MoMA workers protesting outside the museum on June 2 (photo by the author for Hyperallergic)

MoMA workers protesting outside the museum on June 2 (photo by the author for Hyperallergic)

On Monday evening, employees of the Museum of Modern Art (MoMA) who are members of the United Autoworkers Local 2110 voted to approve a new three-year contract that was offered by the museum’s administration on Friday. The new contract was ratified by 95% of the roughly 280 MoMA employees who are members of Local 2110, a member of the negotiating committee told Hyperallergic.

Local 2110’s negotiations with the museum, which began in May, took a very public turn on June 2 when employees staged a protest outside the annual Party in the Garden fundraising gala, brandishing placards that read “Modern Art, Ancient Wages” and “MoMA, Don’t Cut Our Health Care.” Ensuing negotiation sessions between the museum and its union workers remained deadlocked as employees refused to accept reduced healthcare coverage, smaller raises, and other cuts. In the meantime, the workers took to Instagram to call attention to their plight.

MoMA's Local 2110 members counting votes for and against the contract offered by the museum. (photo by MoMA Local 2110/Instagram)

MoMA’s Local 2110 members counting votes for and against the contract offered by the museum. (photo by MoMA Local 2110/Instagram)

On Thursday, before the union and museum administration met for their tenth contract negotiation session, some 100 members of Local 2110 presented MoMA director Glenn Lowry with an open letter demanding that the museum not cut its workers’ benefits. Friday’s negotiation session — which took place at the 11th hour, with the workers’ contract due to expire on June 20 — resulted in MoMA offering a new contract that Local 2110’s negotiating committee felt it could present to its members for a vote.

Many feared that if a viable contract wasn’t put forth on Friday, the next course of action for Local 2110 would be to strike. The union’s last two contract renegotiations, in 2010 and 2005, had gone smoothly, but in 2000 talks between MoMA and the workers collapsed and members of Local 2110 went on strike for over four months. This year’s negotiations have been watched closely by MoMA’s non-union workers, many of whom ultimately receive the same benefits as the unionized employees.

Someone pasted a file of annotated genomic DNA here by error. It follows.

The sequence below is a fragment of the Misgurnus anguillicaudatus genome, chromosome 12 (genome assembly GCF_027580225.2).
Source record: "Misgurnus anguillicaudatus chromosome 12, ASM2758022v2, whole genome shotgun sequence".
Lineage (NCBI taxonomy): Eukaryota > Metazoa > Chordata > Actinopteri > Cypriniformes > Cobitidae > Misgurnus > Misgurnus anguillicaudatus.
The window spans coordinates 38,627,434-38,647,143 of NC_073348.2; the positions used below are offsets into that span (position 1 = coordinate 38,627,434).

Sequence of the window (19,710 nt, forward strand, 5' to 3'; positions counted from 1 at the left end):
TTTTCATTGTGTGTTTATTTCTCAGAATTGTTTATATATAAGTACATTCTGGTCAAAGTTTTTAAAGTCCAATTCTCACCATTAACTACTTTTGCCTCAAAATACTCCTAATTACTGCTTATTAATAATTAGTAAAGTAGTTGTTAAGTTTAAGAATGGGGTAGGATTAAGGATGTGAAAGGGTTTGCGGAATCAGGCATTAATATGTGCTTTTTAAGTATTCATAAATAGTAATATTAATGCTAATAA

On Tuesday MoMA’s Local 2110 members posted the following message on a petition they had launched to garner support for their cause:

We are pleased to announce that, due in no small part to your vocal and crucial support, an agreement has been reached between management and staff at The Museum of Modern Art.

Late yesterday the professional and administrative staff of The Museum of Modern Art, members of Local 2110 UAW, voted overwhelmingly to approve a new three-year contract with the Museum. The contract calls for employees to receive raises of between 3 and (for the lowest-paid staff) 10.4% in the first year, with about half the membership receiving at least 5%. All employees will receive additional 3% increases in 2016 and 2017. The new contract will preserve 100% paid health coverage for all employees with single coverage, and will reduce the cost of family coverage for most employees. In addition, the Museum agreed to withdraw its demand for in-network mandatory deductibles and reduced its demand for employee contributions toward hospitalization costs. The new contract will also improve child care and tuition benefits for employees and provide needed promotions and bonuses to employees in Visitors Services and Retail.

In the last hours, the Museum altered its negotiating positions substantially, particularly on health care benefits. We attribute this in part to the overwhelming support we received from friends and supporters like you outside the Museum. We thank you for joining our campaign and fighting with us. We could not have done it alone. Finally, we know that many of our counterparts in museums are not unionized and have no voice in their employment conditions. We are happy to speak with anyone who wants more information about organizing a museum union.

Benjamin Sutton is an art critic, journalist, and curator who lives in Park Slope, Brooklyn. His articles on public art, artist documentaries, the tedium of art fairs, James Franco's obsession with Cindy...

2 replies on “MoMA Workers Vote to Approve New Contract”

  1. Is that a public institution? My Fortune 200 job required sharing of healthcare costs with an annual deductible. The museum’s offer was more than reasonable.

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